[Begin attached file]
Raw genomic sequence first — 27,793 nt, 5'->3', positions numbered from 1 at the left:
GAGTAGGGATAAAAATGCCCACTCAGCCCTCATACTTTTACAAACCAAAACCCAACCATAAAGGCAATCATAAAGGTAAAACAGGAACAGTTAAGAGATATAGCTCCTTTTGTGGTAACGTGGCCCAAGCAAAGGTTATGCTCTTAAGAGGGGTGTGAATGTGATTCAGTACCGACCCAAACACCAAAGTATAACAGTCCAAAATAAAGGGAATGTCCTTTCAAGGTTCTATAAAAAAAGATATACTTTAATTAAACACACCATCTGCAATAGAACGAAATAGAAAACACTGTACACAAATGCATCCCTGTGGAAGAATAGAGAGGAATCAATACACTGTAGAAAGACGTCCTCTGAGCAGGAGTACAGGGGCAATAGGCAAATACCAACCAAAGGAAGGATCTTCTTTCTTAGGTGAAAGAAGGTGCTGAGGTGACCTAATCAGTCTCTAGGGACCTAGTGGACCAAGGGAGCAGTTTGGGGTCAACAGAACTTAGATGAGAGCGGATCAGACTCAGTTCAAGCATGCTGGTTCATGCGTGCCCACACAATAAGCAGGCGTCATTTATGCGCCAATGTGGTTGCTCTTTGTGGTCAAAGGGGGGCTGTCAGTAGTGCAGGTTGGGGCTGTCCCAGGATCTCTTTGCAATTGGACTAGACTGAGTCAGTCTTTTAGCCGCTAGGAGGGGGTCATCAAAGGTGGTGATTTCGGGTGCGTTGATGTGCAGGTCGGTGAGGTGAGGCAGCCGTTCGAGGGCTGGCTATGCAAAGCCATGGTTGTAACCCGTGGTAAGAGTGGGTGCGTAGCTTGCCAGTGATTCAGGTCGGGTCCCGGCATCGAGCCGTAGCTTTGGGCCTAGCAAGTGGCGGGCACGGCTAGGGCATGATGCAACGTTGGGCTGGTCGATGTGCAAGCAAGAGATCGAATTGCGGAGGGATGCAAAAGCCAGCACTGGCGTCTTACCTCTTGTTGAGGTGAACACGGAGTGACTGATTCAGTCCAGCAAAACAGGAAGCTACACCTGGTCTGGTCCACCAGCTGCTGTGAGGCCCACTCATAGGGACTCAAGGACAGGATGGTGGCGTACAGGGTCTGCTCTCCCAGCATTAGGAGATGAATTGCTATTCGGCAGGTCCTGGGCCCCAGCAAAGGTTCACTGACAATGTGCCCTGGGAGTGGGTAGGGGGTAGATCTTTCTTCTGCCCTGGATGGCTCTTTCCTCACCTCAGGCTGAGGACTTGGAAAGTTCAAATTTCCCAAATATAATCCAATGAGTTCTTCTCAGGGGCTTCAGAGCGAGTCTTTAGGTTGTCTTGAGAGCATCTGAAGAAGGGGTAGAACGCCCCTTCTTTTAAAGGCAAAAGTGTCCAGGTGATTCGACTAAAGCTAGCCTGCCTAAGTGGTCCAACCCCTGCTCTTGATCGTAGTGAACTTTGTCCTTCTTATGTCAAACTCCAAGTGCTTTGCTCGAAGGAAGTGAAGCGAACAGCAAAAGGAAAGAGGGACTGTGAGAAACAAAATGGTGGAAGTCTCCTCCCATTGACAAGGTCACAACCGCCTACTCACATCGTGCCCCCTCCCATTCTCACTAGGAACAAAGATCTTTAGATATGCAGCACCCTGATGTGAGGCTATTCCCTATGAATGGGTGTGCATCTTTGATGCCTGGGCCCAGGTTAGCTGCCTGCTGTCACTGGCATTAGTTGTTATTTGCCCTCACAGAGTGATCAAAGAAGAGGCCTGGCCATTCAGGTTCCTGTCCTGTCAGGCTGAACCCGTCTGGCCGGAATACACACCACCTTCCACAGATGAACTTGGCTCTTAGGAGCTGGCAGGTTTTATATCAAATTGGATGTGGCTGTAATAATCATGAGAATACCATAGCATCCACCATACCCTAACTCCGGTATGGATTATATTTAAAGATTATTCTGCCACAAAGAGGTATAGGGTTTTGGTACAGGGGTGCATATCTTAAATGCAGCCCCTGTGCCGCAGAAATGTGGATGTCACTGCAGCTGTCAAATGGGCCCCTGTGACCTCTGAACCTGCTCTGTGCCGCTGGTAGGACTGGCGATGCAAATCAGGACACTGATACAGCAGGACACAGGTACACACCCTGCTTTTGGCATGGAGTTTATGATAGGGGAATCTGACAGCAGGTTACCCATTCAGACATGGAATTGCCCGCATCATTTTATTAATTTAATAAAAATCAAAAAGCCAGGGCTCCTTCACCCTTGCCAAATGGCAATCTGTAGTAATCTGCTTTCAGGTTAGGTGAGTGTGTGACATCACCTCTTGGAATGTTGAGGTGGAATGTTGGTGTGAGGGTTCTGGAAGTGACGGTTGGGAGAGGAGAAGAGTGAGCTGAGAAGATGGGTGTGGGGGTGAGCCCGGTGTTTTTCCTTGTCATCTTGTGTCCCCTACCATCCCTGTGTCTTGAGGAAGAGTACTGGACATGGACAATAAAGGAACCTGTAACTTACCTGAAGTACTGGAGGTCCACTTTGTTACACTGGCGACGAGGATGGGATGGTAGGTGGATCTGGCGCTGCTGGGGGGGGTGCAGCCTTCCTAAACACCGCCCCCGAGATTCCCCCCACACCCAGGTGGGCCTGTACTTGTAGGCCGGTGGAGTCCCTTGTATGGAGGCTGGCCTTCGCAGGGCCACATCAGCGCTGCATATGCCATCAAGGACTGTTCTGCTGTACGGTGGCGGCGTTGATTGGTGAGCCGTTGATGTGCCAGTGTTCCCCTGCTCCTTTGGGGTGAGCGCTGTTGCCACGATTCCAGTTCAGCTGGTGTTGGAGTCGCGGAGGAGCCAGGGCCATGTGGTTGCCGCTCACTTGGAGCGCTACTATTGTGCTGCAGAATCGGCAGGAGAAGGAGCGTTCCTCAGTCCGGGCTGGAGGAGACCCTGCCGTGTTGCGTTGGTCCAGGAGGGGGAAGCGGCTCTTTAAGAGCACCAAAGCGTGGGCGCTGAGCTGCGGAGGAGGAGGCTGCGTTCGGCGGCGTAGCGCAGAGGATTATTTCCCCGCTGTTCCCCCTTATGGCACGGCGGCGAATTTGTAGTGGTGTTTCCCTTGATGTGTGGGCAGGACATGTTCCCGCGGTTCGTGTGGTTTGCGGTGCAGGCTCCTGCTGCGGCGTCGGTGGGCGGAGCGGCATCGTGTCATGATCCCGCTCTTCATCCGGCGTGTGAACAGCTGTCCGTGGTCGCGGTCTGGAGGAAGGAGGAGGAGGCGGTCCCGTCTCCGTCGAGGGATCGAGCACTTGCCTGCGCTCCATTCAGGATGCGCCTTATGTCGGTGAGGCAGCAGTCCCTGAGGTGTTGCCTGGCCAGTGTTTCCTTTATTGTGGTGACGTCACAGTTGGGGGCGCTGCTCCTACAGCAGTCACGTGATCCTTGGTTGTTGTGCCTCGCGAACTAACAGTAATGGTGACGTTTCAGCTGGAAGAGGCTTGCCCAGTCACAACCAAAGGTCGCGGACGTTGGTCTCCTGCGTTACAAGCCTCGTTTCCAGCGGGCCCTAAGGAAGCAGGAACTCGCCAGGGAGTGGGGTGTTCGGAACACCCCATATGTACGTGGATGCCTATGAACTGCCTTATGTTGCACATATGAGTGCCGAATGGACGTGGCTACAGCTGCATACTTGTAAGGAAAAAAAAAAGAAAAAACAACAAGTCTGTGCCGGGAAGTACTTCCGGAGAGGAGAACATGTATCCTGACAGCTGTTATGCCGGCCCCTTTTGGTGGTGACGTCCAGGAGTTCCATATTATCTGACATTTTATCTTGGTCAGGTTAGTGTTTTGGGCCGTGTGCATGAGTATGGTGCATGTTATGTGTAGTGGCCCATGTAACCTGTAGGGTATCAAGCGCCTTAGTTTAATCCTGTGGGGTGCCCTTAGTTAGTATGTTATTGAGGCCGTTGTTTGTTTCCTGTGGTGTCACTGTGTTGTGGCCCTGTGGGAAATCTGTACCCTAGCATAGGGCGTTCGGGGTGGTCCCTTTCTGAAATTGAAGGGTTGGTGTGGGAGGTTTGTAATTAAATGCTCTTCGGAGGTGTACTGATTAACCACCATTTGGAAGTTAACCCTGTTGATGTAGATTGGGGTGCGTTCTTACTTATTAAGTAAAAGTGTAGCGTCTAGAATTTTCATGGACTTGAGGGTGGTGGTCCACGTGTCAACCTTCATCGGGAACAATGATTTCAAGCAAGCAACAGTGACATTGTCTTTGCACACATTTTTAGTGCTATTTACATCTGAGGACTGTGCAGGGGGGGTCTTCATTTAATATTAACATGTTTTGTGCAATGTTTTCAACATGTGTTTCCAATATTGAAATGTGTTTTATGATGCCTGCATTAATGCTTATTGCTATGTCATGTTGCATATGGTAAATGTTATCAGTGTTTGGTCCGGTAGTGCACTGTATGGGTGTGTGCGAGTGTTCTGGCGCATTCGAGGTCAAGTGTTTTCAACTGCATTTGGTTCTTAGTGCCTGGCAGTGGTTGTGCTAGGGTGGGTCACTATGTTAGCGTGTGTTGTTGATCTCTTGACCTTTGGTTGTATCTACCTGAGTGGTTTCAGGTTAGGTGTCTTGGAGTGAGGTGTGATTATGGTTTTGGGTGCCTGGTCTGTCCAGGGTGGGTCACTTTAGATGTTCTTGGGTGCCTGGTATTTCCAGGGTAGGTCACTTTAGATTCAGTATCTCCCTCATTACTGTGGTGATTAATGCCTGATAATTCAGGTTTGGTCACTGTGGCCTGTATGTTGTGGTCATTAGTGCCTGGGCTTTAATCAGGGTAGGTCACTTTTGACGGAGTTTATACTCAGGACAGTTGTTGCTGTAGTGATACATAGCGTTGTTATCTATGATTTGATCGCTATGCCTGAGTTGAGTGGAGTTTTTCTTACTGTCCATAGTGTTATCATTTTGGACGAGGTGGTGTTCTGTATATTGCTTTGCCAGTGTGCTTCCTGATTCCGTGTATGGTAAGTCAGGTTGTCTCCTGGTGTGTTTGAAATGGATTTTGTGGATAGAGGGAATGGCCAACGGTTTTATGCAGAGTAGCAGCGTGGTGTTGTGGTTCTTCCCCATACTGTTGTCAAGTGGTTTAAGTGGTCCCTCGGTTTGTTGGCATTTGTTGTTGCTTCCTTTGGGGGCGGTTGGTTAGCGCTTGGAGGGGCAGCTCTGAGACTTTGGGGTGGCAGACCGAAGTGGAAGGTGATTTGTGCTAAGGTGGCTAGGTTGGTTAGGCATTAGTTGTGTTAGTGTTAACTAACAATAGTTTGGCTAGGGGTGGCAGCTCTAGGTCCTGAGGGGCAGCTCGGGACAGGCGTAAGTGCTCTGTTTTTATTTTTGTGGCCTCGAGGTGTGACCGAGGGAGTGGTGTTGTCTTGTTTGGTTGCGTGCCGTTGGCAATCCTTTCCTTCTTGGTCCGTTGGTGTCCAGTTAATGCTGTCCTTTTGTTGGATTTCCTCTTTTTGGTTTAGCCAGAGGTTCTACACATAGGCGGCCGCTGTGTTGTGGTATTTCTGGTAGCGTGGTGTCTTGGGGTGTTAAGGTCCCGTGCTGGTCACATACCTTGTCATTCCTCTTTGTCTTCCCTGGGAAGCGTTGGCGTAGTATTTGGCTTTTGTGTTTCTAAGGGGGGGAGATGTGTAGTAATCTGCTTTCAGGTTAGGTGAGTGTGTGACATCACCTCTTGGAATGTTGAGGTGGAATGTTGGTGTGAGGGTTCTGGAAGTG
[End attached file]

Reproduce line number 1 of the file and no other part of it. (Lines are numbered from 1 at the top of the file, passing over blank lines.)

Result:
Raw genomic sequence first — 27,793 nt, 5'->3', positions numbered from 1 at the left: